Mark's blue eyes looked darker than usual and alittle glazed. "You were talkingbefore about a vam pire
"That gets my vote," Kestrel said.
"Okay, so who around here is a vampire hunter?What's a vampire hunter?"
"That's the problem," Rowan said. "I don't knowhow you could tell who is one. I'm not even sure
Ibelieve in vampire hunters."
"They're supposed to be humans who've found out about the Night World," Jade said, pushing
tears outof her eyes with her palms. "And they can't get otherpeople to believe them-or maybe they don't
want other people to know. So they hunt us. You know, trying to kill us one by one. They're supposed
toknow as much about the Night World as Night People do."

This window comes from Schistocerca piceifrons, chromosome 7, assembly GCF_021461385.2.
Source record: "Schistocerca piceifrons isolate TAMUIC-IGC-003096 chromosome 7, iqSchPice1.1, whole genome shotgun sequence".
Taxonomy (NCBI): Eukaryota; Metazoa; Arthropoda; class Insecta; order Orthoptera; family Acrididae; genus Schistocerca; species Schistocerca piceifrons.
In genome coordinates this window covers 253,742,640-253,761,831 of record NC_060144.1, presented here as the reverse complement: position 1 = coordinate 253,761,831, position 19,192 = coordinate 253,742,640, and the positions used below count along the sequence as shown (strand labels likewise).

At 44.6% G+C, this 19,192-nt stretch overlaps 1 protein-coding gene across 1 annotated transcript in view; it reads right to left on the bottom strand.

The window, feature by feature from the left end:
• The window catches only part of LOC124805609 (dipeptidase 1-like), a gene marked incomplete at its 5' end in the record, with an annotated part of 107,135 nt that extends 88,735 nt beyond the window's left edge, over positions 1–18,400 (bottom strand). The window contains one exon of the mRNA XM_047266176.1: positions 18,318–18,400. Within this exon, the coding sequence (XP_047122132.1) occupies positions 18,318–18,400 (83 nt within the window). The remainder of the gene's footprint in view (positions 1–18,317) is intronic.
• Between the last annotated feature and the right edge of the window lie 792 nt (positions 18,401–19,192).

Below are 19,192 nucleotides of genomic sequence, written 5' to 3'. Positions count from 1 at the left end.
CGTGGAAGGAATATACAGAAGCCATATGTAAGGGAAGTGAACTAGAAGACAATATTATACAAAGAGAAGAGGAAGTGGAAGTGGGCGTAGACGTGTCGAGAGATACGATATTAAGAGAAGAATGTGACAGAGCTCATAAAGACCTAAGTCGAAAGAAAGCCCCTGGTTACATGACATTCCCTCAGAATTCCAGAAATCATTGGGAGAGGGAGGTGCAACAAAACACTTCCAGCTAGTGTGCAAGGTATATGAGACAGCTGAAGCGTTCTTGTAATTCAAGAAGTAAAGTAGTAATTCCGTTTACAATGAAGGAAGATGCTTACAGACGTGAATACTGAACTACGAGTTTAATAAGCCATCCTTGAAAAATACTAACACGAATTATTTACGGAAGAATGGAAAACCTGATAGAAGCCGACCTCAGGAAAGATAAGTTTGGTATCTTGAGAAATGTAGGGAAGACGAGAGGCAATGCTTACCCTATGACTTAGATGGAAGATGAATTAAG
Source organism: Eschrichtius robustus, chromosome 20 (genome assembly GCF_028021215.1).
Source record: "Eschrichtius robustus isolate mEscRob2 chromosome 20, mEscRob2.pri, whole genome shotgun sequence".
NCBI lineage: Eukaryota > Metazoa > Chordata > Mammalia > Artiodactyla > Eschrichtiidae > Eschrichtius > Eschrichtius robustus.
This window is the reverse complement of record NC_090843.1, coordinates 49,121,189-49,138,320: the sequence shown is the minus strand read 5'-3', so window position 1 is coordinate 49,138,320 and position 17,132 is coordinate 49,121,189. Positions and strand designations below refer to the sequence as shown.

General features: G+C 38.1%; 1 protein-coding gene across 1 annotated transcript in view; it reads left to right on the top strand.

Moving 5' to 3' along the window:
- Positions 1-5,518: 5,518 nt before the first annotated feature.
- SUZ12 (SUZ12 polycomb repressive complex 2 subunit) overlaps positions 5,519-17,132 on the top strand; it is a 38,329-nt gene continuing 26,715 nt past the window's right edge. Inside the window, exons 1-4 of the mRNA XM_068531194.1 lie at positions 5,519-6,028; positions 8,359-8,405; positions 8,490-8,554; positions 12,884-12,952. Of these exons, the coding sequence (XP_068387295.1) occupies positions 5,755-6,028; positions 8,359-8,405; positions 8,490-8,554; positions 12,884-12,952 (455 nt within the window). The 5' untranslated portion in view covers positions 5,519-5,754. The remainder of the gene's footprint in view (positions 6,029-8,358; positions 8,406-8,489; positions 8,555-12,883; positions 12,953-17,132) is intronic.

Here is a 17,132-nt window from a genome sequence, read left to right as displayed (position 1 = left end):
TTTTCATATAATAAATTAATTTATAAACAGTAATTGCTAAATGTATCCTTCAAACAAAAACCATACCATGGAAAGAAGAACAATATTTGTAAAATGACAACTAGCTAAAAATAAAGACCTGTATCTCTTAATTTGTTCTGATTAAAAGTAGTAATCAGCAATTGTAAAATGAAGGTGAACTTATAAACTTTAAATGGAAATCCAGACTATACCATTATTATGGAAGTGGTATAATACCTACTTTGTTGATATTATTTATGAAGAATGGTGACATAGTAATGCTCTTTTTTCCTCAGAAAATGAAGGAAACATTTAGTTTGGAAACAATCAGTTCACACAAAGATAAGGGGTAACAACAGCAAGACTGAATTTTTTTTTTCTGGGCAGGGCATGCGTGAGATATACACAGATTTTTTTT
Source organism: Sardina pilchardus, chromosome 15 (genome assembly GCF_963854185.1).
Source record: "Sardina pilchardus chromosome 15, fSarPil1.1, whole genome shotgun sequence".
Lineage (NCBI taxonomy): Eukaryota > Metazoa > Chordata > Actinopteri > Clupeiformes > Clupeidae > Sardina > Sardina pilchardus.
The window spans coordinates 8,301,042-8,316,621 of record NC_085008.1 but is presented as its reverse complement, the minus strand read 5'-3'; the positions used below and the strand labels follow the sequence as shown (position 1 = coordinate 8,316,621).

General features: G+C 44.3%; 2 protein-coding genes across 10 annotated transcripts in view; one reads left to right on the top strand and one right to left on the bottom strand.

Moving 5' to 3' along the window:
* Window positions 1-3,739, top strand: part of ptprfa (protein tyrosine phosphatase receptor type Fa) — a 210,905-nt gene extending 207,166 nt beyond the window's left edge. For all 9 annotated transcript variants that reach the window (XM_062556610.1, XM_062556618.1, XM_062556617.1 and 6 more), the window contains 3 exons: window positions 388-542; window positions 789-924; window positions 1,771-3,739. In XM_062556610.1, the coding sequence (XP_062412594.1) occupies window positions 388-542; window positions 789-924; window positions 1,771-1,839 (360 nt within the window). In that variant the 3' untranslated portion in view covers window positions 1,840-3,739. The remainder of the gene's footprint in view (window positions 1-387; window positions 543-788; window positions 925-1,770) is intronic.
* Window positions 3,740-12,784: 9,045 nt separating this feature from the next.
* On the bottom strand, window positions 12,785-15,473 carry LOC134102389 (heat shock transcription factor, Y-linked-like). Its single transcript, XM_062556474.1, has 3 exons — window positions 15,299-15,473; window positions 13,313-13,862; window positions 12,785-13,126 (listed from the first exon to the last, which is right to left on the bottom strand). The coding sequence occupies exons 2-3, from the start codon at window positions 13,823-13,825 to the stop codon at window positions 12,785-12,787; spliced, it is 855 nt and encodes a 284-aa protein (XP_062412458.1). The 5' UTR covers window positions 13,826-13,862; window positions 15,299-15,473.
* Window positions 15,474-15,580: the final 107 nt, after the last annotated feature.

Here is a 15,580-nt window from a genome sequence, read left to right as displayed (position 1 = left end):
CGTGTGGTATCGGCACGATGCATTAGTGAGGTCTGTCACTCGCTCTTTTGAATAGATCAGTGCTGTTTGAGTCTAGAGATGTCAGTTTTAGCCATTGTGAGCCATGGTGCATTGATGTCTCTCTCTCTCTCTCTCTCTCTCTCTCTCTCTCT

"You mean, like knowing how your uncle was executed" Mary-Lynnette said.
"Yes, but that's not much of a secret," Rowan said."I mean, you wouldn't have to actually know
aboutUncle Hodge to think of it-It's the traditionalmethod of execution among the lamia. There aren't
many things besides staking and burning that will killa vampire."
Mary-Lynnette thought about this. It didn't getthem very far. Who would want to kill an old ladyand a
"Rowan? Why did your aunt have goats? I mean, I always thought it was for the milk, but…"
"It was for the blood, I'm sure," Rowan saidcalmly. "If she looked as old as you said, she
probablycouldn't get out into the woods to hunt."
Mary-Lynnette looked at the goat again, trying tofind other dues, trying to be a good observer detached,
methodical. When her eyes got to Ethyl's muzzle, she blinked and leaned forward.
"I-there's something in her mouth."
"Please tell me you're joking," Mark said.
Mary-Lynnette just waved a hand at him. "Ican't-I need something to…hang on a sec." Sheran into the